Summit of Americas opens without several key leaders

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The group is expected to discuss global issues including ways to boost economic growth, address climate change and the Covid-19 pandemic….reports Asian Lite News

The inaugural ceremony of the US-hosted Summit of the Americas kicked off here, with a notable absence of several key regional leaders.

The official opening ceremony for the summit, running from Wednesday through Friday, was hosted by President Joe Biden and First Lady Jill Biden.

The President will lead the summit, which is being hosted by the US for the first time since the inaugural event in 1994, with leaders from North, South and Central America, as well as the Caribbean.

The group is expected to discuss global issues including ways to boost economic growth, address climate change and the Covid-19 pandemic.

However, the summit was overshadowed by the absence of multiple Latin American leaders, including those of Mexico, Guatemala, Honduras and El Salvador, who boycotted the meeting and those of Cuba, Venezuela and Nicaragua, who were excluded by Washington.

Meanwhile, Uruguay’s President Luis Lacalle Pou dropped out after contracting Covid-19, and Bolivia also declined to attend.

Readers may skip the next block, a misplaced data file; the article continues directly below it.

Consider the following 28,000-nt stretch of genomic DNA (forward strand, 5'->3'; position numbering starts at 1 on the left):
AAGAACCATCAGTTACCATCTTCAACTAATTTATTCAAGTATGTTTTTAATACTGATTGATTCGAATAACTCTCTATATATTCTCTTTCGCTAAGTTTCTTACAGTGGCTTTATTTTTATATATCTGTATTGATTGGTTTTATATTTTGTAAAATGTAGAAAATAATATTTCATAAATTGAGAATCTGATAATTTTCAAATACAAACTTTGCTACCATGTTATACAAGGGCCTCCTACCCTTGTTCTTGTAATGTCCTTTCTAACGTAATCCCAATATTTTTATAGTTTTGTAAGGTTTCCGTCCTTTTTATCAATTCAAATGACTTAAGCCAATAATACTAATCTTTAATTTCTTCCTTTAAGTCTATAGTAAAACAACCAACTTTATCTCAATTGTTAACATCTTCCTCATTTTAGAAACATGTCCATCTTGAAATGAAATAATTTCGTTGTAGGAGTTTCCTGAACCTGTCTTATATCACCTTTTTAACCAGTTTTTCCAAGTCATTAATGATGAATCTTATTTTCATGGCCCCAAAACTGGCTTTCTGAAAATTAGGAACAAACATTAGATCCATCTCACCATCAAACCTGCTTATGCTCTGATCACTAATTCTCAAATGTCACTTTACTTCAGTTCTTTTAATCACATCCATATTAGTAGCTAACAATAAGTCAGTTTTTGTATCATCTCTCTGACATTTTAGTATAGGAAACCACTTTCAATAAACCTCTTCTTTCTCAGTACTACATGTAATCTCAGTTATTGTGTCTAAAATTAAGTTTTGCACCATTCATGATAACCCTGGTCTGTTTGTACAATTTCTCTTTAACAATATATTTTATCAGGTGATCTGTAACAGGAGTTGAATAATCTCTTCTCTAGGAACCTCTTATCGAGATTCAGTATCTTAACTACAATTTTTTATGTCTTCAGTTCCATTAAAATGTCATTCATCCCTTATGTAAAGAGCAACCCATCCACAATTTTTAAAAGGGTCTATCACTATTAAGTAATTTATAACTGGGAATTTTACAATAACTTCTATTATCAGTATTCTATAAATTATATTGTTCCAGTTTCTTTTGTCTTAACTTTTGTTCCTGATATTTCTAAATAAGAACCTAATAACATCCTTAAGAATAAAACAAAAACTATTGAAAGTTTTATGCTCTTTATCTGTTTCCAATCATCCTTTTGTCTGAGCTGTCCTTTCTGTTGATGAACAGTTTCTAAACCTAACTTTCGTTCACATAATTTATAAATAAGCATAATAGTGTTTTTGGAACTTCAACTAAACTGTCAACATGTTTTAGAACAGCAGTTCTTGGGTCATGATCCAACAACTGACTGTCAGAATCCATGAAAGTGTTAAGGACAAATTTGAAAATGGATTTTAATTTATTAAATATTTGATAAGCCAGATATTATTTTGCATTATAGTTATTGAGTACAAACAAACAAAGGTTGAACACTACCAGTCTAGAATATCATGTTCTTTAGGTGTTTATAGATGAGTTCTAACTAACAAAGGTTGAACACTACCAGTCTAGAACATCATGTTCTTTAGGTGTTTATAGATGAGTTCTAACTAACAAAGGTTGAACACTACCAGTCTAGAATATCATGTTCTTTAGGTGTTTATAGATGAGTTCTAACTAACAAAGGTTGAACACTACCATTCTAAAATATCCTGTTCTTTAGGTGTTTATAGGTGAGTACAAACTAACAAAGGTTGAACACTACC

Mexican President Andres Manuel Lopez Obrador, arguably the most important Latin American leader on the summit’s guest list, announced on Monday morning that he would stay at home.

“There cannot be a Summit of the Americas if all countries of the Americas cannot attend,” Lopez Obrador told the media.

“This is to continue the old interventionist policies, lacking respect for nations and their people.”

Biden administration officials sought to downplay the absence of Lopez Obrador.

White House Press Secretary Karine Jean-Pierre insisted the Mexican delegation, even without its President, would make “significant contributions” to the summit and its goals.

The Summit of the Americas are periodic meetings of regional heads of state and government to address diplomatic and trade issues of importance at the continental level.

Its first edition was held in Miami in 1994, and since then the event has been accused of excluding countries with political ideologies different from that of the US, such as Cuba and Venezuela.

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